What do Iron Maiden, Rick Astley, Eminem, Justin Bieber, Marilyn Manson, Sublime, Shania Twain, Limp Bizkit, and Abba have in common?
Are you surprised? Perhaps on the basis of the wide variety of musical genres represented by these artists, yes. However, with regard to current trends in music consumption, online and elsewhere, Vevo makes perfect sense – which is why it’s taking over how America receives its music.
Vevo to the rescue?
According to Credit Suisse analysts, YouTube only makes 0.4 cents per video view. This garners a measly $240.9 a year for a venture whose bandwidth, licensing, and operation costs will run upwards of $700 million. In other words, “Google will lose $470.6 million on YouTube, for which it paid $1.76 billion in 2006.”
Vevo may provide the solution to Google’s online video woes. Launched on December 8, 2009, with the slogan “Music Evolution Revolution!,” Vevo overcame MySpace Music as #1 music site in the US within its first month. The company represents a collaboration between Sony Music Entertainment, Universal Music Group, and Abu Dhabi Media. Vevo has domain over music videos from three of the “big four” major record labels: Universal Music Group, Sony Music Entertainment, and EMI. (Warner partnered with MTV Networks.)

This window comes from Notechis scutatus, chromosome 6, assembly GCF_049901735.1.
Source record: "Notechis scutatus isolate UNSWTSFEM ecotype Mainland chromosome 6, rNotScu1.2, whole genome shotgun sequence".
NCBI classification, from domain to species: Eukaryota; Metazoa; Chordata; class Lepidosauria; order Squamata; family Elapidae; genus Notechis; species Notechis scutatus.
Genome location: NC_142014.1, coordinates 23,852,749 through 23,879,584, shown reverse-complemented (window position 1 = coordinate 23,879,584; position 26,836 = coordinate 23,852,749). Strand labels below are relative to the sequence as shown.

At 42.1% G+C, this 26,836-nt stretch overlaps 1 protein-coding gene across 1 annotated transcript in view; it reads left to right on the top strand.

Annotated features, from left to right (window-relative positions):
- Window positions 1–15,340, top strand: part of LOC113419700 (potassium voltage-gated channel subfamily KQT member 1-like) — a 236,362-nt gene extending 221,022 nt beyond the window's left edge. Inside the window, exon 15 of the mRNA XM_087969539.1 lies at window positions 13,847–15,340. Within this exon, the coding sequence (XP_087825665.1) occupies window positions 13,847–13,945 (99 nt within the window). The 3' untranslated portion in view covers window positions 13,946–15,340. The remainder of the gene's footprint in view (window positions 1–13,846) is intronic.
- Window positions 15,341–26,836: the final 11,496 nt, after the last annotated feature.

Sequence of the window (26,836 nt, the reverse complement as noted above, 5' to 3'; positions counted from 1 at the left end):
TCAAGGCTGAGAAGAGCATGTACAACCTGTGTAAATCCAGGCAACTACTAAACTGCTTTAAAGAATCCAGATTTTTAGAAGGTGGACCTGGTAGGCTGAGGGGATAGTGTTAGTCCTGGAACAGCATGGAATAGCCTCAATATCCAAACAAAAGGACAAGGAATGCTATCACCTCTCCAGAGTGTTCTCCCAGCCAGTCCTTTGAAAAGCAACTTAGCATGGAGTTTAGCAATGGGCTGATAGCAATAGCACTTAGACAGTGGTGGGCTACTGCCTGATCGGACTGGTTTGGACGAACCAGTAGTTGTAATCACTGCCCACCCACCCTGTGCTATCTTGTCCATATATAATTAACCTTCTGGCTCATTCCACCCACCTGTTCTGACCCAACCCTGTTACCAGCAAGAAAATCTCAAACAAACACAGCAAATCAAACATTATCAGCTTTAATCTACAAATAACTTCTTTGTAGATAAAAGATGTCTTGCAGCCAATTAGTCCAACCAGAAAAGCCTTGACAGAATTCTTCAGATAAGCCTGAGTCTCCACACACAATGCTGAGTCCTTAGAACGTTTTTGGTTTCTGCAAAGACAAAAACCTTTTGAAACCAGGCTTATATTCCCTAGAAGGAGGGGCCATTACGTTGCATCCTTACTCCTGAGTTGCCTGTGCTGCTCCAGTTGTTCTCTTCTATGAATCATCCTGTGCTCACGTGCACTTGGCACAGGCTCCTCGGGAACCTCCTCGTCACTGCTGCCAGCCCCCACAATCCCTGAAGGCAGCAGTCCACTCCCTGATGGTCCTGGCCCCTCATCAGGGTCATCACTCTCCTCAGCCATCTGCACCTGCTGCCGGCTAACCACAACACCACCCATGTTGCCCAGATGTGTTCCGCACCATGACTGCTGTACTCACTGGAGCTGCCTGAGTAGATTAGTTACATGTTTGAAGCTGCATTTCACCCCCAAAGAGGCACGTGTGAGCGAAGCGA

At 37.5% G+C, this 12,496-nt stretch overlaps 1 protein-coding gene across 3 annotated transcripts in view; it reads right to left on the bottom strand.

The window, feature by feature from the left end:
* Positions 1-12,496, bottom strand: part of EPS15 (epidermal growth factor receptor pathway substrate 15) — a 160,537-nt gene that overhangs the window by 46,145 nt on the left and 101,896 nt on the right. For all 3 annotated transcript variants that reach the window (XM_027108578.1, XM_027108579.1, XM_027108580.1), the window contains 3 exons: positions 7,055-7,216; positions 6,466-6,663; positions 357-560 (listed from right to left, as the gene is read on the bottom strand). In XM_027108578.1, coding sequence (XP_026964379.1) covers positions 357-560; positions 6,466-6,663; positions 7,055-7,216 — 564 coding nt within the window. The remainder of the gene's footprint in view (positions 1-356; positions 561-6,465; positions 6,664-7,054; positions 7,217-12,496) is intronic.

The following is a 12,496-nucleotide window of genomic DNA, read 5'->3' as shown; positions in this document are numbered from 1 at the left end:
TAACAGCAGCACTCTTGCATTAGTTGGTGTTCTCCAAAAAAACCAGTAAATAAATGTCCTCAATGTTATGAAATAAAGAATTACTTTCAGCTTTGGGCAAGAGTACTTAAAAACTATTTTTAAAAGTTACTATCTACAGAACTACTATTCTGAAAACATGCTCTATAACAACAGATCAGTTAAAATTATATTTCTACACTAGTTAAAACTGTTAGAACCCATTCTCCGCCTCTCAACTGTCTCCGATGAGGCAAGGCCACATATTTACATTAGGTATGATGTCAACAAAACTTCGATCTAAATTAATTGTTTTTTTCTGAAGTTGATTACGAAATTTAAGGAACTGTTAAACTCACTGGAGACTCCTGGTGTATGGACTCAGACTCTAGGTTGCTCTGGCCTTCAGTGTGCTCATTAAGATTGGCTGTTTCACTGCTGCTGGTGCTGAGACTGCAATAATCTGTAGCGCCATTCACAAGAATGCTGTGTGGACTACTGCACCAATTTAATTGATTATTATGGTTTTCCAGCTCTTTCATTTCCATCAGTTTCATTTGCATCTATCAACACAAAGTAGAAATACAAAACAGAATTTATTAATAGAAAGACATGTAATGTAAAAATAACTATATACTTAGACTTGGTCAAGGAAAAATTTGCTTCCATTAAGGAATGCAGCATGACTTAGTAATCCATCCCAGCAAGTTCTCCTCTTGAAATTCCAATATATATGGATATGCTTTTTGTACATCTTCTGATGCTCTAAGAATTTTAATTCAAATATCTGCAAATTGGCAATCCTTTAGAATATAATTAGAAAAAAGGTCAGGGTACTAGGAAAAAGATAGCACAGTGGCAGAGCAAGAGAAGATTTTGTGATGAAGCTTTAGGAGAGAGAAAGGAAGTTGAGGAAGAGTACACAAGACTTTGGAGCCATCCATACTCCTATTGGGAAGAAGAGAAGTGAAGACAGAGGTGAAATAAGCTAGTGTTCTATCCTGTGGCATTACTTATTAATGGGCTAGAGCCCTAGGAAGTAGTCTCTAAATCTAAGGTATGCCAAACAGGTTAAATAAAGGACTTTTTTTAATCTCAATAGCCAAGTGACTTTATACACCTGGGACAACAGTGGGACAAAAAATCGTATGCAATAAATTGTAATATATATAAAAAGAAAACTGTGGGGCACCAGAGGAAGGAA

Today, approximately 23,000 videos are available on Vevo. Vevo’s near dominance of the major music labels is allowing it to approach monopoly status. According to Wired Magazine, “there could soon be no other game in town.”
How does this help Google? Well, Google and VEVO share the advertising revenue, and the institution of Vevo ended Google’s licensing difficulties with Universal Music Group. “The purpose behind Vevo is to sell advertising at higher rates than YouTube does now.”
Changing music as we know it
Now, we’re not saying Vevo has single-handedly sparked the renaissance of the music video, but it has helped give the format a kick in the you-know-what.”